3 Big Fitness Trends Explained: HIIT, Tabata and CrossFit

Unless you’ve been living under the rock for the past couple of years then you have probably heard of HIIT, Tabita and CrossFit. Although each training methodology hasn’t hit the mainstream fully, but the components of each are evident in bootcamps that everyone runs these days and in workout videos such as P90X. So, what is HIIT, Tabata and CrossFit?

HIIT (High Intensity Interval Training)

HIIT is an exercise methodology that involves short but intense workouts using  periods of intense effort followed by short rest periods.  Typical work to rest ratio is 2:1.  If you run for 30 seconds then you jog for 15 seconds. Although most people will mistake this for an actual fitness routine, however this is just a strategy that can be applied to almost any cardio and other fitness routines.


Tabata Training is basically HIIT but has more defined work to rest ratio and amount of sets to be performed, as based on an original study Effects of moderate-intensity endurance and high-intensity intermittent training on anaerobic capacity and VO2max. by Tabata I, et al.  Another thing that I noticed is that when someone is doing a HIIT Tabata Training they usually use some form of resistance or weights. Whereas HIIT usually involves strictly cardio exercises such as running, biking, skipping, etc.  But the principle is the same in both methods, work hard for X minutes then rest for X/2 minutes or variations of it.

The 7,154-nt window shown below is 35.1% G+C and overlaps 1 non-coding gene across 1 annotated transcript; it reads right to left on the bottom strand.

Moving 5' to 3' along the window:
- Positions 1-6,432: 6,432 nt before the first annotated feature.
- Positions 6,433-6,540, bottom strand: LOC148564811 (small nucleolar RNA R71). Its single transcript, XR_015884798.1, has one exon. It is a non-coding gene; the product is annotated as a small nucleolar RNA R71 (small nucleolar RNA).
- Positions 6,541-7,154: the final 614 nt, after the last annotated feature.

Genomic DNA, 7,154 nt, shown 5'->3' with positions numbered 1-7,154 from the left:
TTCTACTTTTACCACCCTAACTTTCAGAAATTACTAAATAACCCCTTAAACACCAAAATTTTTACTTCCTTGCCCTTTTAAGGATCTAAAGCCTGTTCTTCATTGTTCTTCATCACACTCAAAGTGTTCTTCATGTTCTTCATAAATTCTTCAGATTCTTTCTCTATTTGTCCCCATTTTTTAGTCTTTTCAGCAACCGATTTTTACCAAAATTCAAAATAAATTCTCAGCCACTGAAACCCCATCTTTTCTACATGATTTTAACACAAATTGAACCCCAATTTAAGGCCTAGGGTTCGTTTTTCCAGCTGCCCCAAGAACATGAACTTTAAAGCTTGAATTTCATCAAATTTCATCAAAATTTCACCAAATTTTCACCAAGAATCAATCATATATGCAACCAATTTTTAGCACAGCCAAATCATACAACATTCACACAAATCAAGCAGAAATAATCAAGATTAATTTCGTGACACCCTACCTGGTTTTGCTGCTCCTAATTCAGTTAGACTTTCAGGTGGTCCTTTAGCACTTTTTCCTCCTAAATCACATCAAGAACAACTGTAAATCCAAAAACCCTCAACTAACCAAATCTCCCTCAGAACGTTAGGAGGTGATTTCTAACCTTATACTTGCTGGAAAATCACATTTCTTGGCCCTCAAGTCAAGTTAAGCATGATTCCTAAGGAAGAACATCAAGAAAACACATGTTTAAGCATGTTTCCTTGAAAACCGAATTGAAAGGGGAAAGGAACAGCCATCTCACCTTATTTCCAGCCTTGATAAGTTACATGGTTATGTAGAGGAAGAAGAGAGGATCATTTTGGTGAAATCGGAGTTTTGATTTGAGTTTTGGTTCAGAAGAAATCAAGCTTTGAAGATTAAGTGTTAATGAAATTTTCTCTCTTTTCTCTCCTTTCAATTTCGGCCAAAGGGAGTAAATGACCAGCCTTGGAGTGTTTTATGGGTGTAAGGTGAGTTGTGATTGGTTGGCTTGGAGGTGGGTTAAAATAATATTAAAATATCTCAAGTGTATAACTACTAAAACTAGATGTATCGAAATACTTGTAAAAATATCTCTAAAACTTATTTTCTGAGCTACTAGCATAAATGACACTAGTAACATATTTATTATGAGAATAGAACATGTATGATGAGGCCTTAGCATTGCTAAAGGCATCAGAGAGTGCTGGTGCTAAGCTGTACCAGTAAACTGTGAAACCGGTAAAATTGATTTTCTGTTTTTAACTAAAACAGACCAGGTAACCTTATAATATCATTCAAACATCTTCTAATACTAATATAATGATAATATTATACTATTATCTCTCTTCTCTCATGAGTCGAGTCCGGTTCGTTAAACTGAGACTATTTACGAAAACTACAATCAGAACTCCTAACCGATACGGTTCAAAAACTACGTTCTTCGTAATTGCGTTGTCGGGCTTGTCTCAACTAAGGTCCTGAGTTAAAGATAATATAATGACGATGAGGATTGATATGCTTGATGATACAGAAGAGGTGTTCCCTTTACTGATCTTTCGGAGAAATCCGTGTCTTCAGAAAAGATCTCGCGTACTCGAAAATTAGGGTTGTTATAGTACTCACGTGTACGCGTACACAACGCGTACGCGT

CrossFit is a fitness training methodology that incorporate cardio, weights, gymnastics, and other full body movements into its routines.  If you’ve ever been to a bootcamp, you’ve probably done a light version of CrossFit.  This training methodology was also made popular by the film ‘300‘.  The film’s cast utilized this training method to forge elite gladiator physiques.  Unlike your boring routine at a gym, where you move from station to station working one body part at a time at a snail’s pace.  CrossFit routines aimed at developing your strength and cardiovascular capacity.  At one station you might be doing push-ups off the medicine ball, the next one flipping tires, then hanging crunches, then skipping rope and so on. It’s a full body workout. There’s virtually no limit on what types of exercise combination you can put together.

Why are these training methodologies becoming popular? Because they work, you don’t need to spend hours doing it and they are a lot of fun.

Let me hear from you. What are your thoughts? Have you done this type of training?

*image courtesy of Eric Nelson Photography